Sawtooth and triangle pulses (How to?)

Discussion in 'The Projects Forum' started by ChrisChemist116, Sep 10, 2010.

  1. ChrisChemist116

    Thread Starter Active Member

    Mar 13, 2009
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    Howdy

    I have seen many oscillator circuits out there, from the eponymous 555 to the well known CMOS using inverters resistors and capacitors and of course with op amps. However i seen most of them deal with square pulses.

    How about making triangle waves and sawtooth. How can i make triangle and sawtooth generators using only CMOS?.:confused:

    I attached an example made with 4049. The only one i found on my book.:)

    [​IMG]
     
  2. Wendy

    Moderator

    Mar 24, 2008
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    It can be done, but you need a constant current source to work with the square wave. Op amp integrators do this extremely well. So do transistors.
     
  3. SgtWookie

    Expert

    Jul 17, 2007
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    Have a look at the attached. It's using a CD4516 synchronous up/down counter to drive an R2R ladder. The output is an approximation of a triangle wave; you can cascade more 4516's to achieve smaller steps, and use an RC filter on the output to improve it further.

    See Wiki's resistor ladder article: http://en.wikipedia.org/wiki/Resistor_ladder

    A 4093 quad Schmitt-trigger NAND is shown used to generate the clock pulse. VR1 adjusts the speed of the clock. R1 limits the maximum output current of the 4093 to a safe level. The 2nd gate acts as a buffer, but it really isn't necessary.

    All inputs of the two unused 4093 NAND gates must be grounded or tied to Vdd.

    The output signal will be very low-current. You will need to use some kind of a buffer or fast voltage follower circuit.

    [eta]
    The 2nd schematic has 256 steps instead of the previous 16 steps. You can see the improvement in the shape of the waveform, however you start running into speed limitations due to how fast you have to clock it to get one complete cycle.
     
    Last edited: Sep 11, 2010
  4. Dyslexicbloke

    Active Member

    Sep 4, 2010
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    If you feed a square wave into a cpapacative load with a serees resistor and look at the output at the junction of the two you will be more or less there.
    I'm not saying you cant do it more accuratly with some complex controls, it would depend just how accurate the waveform has to be.
    Have you checked the tutorials on this site .... I will be suprised if there isnt anything there that demonstrates the concept.

    You can also use the cap voltage to feed the amp that spawns it, add a little historeesis and 1 opamp can oscilate with sawtoth wave at one of its inputs and a square wave at its output (Exactly how a 555 works as it happens)

    my post on generator control demonstrates the concept but would be improved if a bipolar opamp were used which would elliminate the need for a pullup and make the output symetrical.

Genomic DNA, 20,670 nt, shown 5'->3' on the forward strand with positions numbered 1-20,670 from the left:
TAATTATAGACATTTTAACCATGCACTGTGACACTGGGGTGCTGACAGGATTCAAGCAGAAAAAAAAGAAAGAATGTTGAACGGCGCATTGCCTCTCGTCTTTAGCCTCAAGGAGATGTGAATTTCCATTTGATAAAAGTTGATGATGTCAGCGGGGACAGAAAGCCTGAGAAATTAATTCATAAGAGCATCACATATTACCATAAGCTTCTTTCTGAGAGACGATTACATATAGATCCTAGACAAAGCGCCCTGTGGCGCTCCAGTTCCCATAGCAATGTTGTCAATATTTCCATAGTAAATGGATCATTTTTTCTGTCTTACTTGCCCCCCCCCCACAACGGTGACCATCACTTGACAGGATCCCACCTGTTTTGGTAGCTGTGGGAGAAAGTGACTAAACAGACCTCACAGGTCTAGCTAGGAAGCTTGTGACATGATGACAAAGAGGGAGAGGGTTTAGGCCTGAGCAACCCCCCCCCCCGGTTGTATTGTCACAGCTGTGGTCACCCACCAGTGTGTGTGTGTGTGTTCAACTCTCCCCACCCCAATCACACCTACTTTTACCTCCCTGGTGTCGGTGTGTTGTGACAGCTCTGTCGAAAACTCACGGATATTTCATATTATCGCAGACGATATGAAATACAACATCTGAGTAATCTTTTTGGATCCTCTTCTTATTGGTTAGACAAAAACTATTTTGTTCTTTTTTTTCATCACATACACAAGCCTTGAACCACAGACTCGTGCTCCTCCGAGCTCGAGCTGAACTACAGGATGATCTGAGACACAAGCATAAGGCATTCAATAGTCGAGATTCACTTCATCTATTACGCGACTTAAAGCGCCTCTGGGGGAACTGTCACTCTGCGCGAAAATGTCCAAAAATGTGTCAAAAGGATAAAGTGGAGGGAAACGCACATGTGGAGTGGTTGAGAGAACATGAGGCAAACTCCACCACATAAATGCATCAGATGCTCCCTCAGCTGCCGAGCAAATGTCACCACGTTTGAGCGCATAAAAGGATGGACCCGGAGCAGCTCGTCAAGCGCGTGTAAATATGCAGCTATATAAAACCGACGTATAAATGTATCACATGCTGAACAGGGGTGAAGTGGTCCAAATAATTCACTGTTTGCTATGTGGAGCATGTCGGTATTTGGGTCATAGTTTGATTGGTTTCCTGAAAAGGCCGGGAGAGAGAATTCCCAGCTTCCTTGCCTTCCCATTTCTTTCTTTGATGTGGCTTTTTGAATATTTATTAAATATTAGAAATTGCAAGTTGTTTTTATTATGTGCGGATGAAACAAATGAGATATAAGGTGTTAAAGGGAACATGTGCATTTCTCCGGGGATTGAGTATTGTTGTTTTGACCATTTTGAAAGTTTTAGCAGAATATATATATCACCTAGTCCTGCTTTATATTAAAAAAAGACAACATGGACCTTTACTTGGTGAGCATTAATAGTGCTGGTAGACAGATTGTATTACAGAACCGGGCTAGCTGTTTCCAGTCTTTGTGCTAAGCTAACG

Al
     
  5. Wendy

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    Mar 24, 2008
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    I've been thinking about how to linearize a 555 sawtooth. I can make a very good sawtooth, but not a triangle using current mirrors (another constant current source). Two diodes and two current mirrors perhaps?
     
  6. ELECTRONERD

    Senior Member

    May 26, 2009
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    You could put a square wave into the input of a op-amp integrator; that will produce a sawtooth wave. Thus, if you want a square wave you can directly connect to the output of a 555 timer (or other square wave circuit), or you can connect to the output of the integrator if you would like to have a sawtooth wave.
     
  7. Potato Pudding

    Well-Known Member

    Jun 11, 2010
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    A triangle is created by charging and discharging a capacitor at constant current. Needing to do that with logic ICs is what makes this tricky.

    The simplest answer really is to just use a couple of transistors.
     
  8. Dyslexicbloke

    Active Member

    Sep 4, 2010
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    I think I have sawtooth and triangle mixed up ... Oooops

    If sawtooth has a vertical edge and a ramp then what I said earlier is entirly incorect because I was actually talking about a triangle, two ramps.

    I am wrong arnt I ...
    In my previous post i said [1 opamp can oscilate with sawtoth wave] |\|\|\|\|\
    when what I meant was [1 opamp can oscilate with triangle wave] /\/\/\/\/

    Sorry :-(

    And whilst I am on the subject of me being wrong, I have to come clean.
    I had assumed that a cap charged via a resistor from a constant voltage would present a linear voltage rise at the cap/res junction.
    However thinking about the info in this thread has made me realise that as the cap charges its voltage increese will decrease the rate of charge and the opersit will happen during discharge. which is why those who know are talking about current sources.

    Another silly mistake .... Ah well

    Al (Feeling a little silly)
     
  9. Potato Pudding

    Well-Known Member

    Jun 11, 2010